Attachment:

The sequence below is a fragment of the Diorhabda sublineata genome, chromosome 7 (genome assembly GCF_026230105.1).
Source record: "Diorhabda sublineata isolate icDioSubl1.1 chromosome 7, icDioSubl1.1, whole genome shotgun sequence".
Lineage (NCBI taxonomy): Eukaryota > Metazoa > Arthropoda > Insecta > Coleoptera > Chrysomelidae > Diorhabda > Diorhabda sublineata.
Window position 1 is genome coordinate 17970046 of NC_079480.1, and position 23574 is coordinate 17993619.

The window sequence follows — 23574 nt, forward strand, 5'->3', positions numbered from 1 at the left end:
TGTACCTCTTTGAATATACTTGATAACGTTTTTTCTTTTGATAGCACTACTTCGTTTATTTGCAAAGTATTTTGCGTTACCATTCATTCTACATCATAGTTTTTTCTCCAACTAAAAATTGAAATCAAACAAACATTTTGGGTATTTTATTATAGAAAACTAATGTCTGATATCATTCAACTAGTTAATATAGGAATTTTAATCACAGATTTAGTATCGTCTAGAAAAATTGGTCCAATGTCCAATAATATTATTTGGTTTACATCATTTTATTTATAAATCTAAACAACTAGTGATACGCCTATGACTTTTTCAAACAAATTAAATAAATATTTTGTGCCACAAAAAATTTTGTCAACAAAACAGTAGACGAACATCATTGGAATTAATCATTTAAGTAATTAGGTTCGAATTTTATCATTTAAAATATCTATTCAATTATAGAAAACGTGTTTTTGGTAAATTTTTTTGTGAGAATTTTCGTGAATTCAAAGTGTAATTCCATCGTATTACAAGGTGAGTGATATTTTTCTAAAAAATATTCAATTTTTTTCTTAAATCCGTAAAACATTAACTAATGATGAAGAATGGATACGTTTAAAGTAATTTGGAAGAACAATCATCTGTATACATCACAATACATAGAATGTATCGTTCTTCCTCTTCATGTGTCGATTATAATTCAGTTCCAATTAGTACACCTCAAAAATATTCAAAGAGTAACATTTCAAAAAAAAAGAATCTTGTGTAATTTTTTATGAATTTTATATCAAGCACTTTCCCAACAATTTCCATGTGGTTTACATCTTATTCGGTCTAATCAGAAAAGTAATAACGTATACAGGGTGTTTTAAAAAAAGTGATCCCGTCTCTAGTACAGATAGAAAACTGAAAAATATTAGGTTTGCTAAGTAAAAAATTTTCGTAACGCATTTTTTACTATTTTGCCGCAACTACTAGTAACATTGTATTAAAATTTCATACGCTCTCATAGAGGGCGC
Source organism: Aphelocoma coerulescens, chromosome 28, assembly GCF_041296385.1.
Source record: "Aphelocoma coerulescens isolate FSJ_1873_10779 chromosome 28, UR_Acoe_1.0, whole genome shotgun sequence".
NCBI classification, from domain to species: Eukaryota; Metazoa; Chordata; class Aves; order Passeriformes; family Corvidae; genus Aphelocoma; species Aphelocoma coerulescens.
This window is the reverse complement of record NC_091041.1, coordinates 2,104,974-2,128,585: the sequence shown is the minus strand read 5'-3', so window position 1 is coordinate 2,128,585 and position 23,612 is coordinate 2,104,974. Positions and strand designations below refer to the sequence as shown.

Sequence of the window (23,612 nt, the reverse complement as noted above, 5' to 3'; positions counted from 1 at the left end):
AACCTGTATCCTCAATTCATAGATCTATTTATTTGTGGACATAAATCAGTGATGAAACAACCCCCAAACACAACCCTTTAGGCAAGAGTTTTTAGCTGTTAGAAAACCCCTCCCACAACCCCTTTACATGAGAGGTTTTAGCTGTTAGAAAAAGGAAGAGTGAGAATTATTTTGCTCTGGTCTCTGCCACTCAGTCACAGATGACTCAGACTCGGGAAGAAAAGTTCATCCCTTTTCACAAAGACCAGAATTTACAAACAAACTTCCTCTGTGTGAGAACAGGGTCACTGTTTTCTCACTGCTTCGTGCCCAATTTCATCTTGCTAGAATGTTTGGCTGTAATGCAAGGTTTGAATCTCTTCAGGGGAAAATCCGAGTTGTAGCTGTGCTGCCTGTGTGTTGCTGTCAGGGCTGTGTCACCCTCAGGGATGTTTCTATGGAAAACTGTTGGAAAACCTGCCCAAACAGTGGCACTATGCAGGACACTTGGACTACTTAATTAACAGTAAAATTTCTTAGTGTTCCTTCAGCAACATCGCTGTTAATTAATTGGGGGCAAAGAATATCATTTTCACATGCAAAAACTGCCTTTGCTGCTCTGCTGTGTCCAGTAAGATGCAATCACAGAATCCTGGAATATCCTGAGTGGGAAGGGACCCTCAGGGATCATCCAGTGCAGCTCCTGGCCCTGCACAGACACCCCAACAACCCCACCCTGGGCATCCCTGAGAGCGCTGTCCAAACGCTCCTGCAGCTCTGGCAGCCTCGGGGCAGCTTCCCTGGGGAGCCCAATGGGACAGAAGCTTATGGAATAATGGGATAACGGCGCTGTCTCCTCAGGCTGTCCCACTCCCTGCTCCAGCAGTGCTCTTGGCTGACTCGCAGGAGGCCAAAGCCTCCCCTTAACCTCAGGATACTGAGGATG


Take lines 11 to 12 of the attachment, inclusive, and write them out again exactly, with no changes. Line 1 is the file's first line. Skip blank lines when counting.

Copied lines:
Sequence of the window (23,612 nt, the reverse complement as noted above, 5' to 3'; positions counted from 1 at the left end):
AACCTGTATCCTCAATTCATAGATCTATTTATTTGTGGACATAAATCAGTGATGAAACAACCCCCAAACACAACCCTTTAGGCAAGAGTTTTTAGCTGTTAGAAAACCCCTCCCACAACCCCTTTACATGAGAGGTTTTAGCTGTTAGAAAAAGGAAGAGTGAGAATTATTTTGCTCTGGTCTCTGCCACTCAGTCACAGATGACTCAGACTCGGGAAGAAAAGTTCATCCCTTTTCACAAAGACCAGAATTTACAAACAAACTTCCTCTGTGTGAGAACAGGGTCACTGTTTTCTCACTGCTTCGTGCCCAATTTCATCTTGCTAGAATGTTTGGCTGTAATGCAAGGTTTGAATCTCTTCAGGGGAAAATCCGAGTTGTAGCTGTGCTGCCTGTGTGTTGCTGTCAGGGCTGTGTCACCCTCAGGGATGTTTCTATGGAAAACTGTTGGAAAACCTGCCCAAACAGTGGCACTATGCAGGACACTTGGACTACTTAATTAACAGTAAAATTTCTTAGTGTTCCTTCAGCAACATCGCTGTTAATTAATTGGGGGCAAAGAATATCATTTTCACATGCAAAAACTGCCTTTGCTGCTCTGCTGTGTCCAGTAAGATGCAATCACAGAATCCTGGAATATCCTGAGTGGGAAGGGACCCTCAGGGATCATCCAGTGCAGCTCCTGGCCCTGCACAGACACCCCAACAACCCCACCCTGGGCATCCCTGAGAGCGCTGTCCAAACGCTCCTGCAGCTCTGGCAGCCTCGGGGCAGCTTCCCTGGGGAGCCCAATGGGACAGAAGCTTATGGAATAATGGGATAACGGCGCTGTCTCCTCAGGCTGTCCCACTCCCTGCTCCAGCAGTGCTCTTGGCTGACTCGCAGGAGGCCAAAGCCTCCCCTTAACCTCAGGATACTGAGGATG